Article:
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People aren’t thinking about these recovery bonds

Summary:
The latest suggestion is that there’s a huge great big pile of saved money just sitting around doing nothing. So, why not issue bonds and the government can get on with spending that money on useful stuff:Starmer’s plan for British Recovery Bonds to encourage those savings to be invested securely in local communities, jobs and businesses looks like a far better substitute.Households have indeed saved £125 billion so why not? The mistake is to think that this £125 billion is currently doing nothing. Some portion of household savings will be under the mattress and that is indeed doing nothing. But then we don’t record as savings what is under the mattress, we don’t in fact know how much is there. Our records are of what is in banks. And banks do not just shovel money into the vault and leave

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The latest suggestion is that there’s a huge great big pile of saved money just sitting around doing nothing. So, why not issue bonds and the government can get on with spending that money on useful stuff:

Starmer’s plan for British Recovery Bonds to encourage those savings to be invested securely in local communities, jobs and businesses looks like a far better substitute.

Households have indeed saved £125 billion so why not?

The mistake is to think that this £125 billion is currently doing nothing. Some portion of household savings will be under the mattress and that is indeed doing nothing. But then we don’t record as savings what is under the mattress, we don’t in fact know how much is there. Our records are of what is in banks. And banks do not just shovel money into the vault and leave it there. That’s just not how banking works.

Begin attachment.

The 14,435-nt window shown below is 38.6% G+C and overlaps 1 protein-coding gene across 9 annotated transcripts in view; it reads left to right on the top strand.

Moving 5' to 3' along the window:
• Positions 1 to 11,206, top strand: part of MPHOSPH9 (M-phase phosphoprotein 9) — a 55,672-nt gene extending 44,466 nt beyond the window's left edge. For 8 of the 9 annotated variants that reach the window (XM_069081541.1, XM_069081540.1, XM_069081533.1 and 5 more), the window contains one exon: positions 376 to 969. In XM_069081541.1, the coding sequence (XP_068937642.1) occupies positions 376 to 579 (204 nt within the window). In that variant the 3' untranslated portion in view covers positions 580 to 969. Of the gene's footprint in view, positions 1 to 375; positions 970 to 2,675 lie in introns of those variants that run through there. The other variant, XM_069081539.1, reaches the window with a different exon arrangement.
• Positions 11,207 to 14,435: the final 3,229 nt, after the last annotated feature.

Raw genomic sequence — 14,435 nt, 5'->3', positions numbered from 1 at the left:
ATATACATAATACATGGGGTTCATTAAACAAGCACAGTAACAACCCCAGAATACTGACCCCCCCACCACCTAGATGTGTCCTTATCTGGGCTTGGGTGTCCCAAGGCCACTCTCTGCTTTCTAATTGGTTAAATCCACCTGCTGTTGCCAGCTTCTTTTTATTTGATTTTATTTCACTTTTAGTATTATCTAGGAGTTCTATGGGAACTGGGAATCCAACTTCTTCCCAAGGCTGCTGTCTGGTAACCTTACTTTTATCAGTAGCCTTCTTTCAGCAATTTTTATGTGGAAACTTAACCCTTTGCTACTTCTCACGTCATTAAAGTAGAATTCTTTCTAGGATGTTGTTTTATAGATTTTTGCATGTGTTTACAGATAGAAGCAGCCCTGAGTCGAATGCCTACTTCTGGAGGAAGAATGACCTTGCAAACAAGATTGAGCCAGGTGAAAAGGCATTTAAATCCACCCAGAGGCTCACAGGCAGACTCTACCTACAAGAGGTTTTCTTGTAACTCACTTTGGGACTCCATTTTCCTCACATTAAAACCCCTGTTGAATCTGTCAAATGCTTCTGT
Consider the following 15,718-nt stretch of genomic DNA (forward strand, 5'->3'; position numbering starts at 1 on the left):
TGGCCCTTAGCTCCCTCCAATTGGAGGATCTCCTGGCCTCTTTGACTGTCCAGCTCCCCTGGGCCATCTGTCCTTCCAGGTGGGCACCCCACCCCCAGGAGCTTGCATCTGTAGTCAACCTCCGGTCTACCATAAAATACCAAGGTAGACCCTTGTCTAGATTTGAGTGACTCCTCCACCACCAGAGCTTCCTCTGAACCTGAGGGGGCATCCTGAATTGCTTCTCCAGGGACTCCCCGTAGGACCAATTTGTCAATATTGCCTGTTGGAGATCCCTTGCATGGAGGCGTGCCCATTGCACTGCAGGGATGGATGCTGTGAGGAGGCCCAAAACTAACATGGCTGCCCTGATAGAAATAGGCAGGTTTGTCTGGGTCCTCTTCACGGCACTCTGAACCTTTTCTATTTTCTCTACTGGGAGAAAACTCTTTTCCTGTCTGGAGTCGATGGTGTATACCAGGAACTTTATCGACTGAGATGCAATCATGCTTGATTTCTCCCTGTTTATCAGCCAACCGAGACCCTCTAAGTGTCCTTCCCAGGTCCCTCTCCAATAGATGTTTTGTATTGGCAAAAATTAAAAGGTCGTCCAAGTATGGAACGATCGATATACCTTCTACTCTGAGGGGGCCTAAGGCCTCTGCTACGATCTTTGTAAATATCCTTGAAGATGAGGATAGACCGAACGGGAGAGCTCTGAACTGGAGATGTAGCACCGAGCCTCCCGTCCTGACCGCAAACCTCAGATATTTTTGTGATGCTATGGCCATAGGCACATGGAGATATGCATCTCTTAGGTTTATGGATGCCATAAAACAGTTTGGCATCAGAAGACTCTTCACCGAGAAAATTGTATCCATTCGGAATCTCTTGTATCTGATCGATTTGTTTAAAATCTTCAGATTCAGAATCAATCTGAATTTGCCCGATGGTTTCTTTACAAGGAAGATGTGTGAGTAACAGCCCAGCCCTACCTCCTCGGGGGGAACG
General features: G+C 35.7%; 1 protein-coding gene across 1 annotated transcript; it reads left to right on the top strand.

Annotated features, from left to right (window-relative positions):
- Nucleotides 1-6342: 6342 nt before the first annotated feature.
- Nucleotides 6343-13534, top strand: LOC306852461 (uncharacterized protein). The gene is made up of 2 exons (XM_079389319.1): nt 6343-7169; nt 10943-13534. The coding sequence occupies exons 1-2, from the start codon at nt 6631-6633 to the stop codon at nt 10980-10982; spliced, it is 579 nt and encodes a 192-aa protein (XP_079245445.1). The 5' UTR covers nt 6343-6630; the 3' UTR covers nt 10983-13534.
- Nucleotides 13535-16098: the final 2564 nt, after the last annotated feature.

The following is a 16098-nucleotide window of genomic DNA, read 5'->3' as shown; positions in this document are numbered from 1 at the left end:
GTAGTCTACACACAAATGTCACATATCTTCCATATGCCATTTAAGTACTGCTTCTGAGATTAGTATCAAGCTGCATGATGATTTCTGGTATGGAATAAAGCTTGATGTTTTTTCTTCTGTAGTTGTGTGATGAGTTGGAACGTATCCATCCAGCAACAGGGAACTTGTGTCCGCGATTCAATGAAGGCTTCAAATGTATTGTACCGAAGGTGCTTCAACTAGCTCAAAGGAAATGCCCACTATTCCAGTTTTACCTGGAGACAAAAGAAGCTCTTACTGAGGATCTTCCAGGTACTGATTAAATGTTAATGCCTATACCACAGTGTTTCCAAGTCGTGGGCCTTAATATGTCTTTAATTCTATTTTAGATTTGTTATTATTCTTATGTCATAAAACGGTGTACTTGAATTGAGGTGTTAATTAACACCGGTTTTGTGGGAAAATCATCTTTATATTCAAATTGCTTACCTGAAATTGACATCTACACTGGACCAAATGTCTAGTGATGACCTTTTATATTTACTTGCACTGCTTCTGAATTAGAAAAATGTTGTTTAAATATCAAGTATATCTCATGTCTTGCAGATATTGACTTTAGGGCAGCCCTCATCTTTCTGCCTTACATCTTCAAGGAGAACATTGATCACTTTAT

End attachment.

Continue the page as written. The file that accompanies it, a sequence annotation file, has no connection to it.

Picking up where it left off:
Instead that money is lent out.

Yes, we can all shout that banks just create money when they lend and they don’t actually lend out deposits. But by 4.30 every afternoon they must finance their lending. If this were not so then no bank could ever go bust as a result of a bank run and we know they can therefore it must be true that a bank must finance a loan. Deposits finance lending even if the financing comes after the lending.

Thus that £125 billion in bank accounts is already being used.

The proposal is therefore not to mobilise the savings because they are already mobilised. It is, rather, to change the manner in which they are mobilised.

Some will say that government spending the money on lovely local things will be better than fructification in the pockets of the populace. We don’t think so and we do have - given the usual examples of how carefully government does spend money - reality on our side.

The idea that such savings are currently not being deployed depends upon the idea that there are those vaults of unused money. It ain’t so - Scrooge McDuck is a cartoon, a jest, not a guide to public policy.

Recovery bonds will change what those savings finance but that’s all. And the argument to be won is that the new deployment will be better than the old - a difficult task we insist. The idea that those mountains of cash are currently doing nothing is just Disney economics and that might be the way to run the Magic Kingdom but it’s of as much relevance to real life as a duck in a sailor suit.

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Tim Worstall
Tim Worstall is a British-born writer and Senior Fellow of the Adam Smith Institute. Worstall is a regular contributor to Forbes and the Register. He has also written for the Guardian, the New York Times, PandoDaily, the Daily Telegraph blogs, the Times, and The Wall Street Journal. In 2010 his blog was listed as one of the top 100 UK political blogs by Total Politics.

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